wellwired

wired

[wahyuhrd]
adjective
1.
equipped with wires, as for electricity or telephone service.
2.
made of wire; consisting of or constructed with wires: a wired barrier.
3.
tied or secured with wires: wired bales of wastepaper.
4.
strengthened or supported with wires: a sculpture of wired papier-mâché.
5.
Slang. tense with excitement or anticipation; edgy.
6.
equipped so as to receive cable television.
7.
connected electronically to one or more computer networks.

Origin:
1375–1425; late Middle English; see wire, -ed3

well-wired, adjective
Dictionary.com Unabridged
Based on the Random House Dictionary, © Random House, Inc. 2014.
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Collins
World English Dictionary
wired (waɪəd)
 
adj
1.  edgy from stimulant intake
2.  excited, nervous, or tense
3.  using computers to send and receive information, esp via the internet

Collins English Dictionary - Complete & Unabridged 10th Edition
2009 © William Collins Sons & Co. Ltd. 1979, 1986 © HarperCollins
Publishers 1998, 2000, 2003, 2005, 2006, 2007, 2009
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Etymonline
Word Origin & History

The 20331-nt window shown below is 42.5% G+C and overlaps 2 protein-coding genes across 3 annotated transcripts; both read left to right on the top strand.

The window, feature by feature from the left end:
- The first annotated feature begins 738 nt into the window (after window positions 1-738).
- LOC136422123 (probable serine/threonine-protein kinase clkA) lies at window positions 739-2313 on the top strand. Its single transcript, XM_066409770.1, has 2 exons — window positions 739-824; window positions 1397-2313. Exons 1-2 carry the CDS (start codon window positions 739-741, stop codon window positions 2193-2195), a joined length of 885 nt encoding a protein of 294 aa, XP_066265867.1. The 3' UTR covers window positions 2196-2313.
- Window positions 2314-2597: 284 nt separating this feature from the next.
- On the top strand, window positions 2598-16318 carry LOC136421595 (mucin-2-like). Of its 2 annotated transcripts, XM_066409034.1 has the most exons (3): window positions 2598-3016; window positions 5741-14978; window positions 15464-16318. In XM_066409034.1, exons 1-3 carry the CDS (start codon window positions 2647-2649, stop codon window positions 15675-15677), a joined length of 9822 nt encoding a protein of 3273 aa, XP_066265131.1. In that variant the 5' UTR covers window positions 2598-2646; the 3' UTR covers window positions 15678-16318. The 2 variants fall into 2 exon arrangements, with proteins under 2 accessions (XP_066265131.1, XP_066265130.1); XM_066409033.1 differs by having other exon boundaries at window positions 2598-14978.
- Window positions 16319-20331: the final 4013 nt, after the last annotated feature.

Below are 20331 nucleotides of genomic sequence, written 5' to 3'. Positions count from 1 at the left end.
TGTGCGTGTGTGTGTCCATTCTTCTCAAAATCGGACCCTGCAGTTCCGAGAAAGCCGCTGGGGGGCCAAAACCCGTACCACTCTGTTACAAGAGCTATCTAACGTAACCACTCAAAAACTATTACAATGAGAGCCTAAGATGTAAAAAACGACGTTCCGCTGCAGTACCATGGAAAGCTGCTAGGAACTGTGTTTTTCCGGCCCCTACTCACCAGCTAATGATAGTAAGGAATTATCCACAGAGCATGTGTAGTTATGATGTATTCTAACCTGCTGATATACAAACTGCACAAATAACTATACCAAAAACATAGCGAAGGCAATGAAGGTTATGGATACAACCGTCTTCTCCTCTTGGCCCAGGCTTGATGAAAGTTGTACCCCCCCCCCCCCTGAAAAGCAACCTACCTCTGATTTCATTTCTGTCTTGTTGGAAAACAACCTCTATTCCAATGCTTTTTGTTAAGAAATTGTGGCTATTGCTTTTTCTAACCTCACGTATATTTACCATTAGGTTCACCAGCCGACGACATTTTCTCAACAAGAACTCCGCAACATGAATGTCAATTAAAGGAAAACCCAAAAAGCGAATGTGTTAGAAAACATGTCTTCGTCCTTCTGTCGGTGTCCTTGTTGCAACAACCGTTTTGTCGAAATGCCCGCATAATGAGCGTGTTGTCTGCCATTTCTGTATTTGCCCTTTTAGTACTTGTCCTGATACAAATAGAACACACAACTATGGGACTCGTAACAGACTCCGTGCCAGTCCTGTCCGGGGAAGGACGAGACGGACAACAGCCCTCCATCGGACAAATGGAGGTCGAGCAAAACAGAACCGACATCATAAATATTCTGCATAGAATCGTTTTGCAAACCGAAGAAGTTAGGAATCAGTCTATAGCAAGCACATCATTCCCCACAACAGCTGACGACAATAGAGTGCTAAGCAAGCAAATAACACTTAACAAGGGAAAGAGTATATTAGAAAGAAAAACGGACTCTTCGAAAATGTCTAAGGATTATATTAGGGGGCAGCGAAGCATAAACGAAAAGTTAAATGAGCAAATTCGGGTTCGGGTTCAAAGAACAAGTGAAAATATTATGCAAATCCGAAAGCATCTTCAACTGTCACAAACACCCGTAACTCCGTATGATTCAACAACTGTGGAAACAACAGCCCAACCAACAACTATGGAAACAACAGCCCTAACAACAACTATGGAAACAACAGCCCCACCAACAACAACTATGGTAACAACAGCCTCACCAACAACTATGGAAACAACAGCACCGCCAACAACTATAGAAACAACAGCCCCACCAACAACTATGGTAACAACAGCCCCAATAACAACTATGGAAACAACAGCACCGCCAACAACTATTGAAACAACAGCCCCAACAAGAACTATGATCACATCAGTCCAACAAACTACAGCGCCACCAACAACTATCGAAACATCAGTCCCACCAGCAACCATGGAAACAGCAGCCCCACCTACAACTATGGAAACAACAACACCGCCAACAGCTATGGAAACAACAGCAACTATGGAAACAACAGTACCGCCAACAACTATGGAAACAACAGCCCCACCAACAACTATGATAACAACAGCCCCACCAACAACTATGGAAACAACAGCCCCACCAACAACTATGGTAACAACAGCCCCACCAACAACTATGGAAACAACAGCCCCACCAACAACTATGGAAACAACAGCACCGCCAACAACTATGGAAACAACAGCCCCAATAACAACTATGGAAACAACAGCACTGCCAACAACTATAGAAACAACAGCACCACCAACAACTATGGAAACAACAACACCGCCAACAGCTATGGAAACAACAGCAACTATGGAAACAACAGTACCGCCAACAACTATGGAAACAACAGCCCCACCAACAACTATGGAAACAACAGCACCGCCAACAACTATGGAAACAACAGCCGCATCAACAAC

wire
O.E. wir "metal drawn out into a thread," from P.Gmc. *wiraz (cf. O.N. viravirka "filigree work," Swed. vira "to twist," O.H.G. wiara "fine gold work"), from PIE *wei- "to turn, twist, plait" (cf. O.Ir. fiar, Welsh gwyr "bent, crooked;" L. viere "to bend, twist," viriæ "bracelets," of Celtic origin).
The verb meaning "to furnish with wires" is recorded from 1435. Wiretapping is recorded from 1904, from earlier wiretapper (1893). Wiry in the sense of "lean, tough" is first recorded 1808. Wired (adj.) "nervous, jittery" is from 1970s. Wirepuller in the political sense is 1848, Amer.Eng. Wiring "wires collectively," esp. "electrical wirework" is recorded from 1809
Online Etymology Dictionary, © 2010 Douglas Harper
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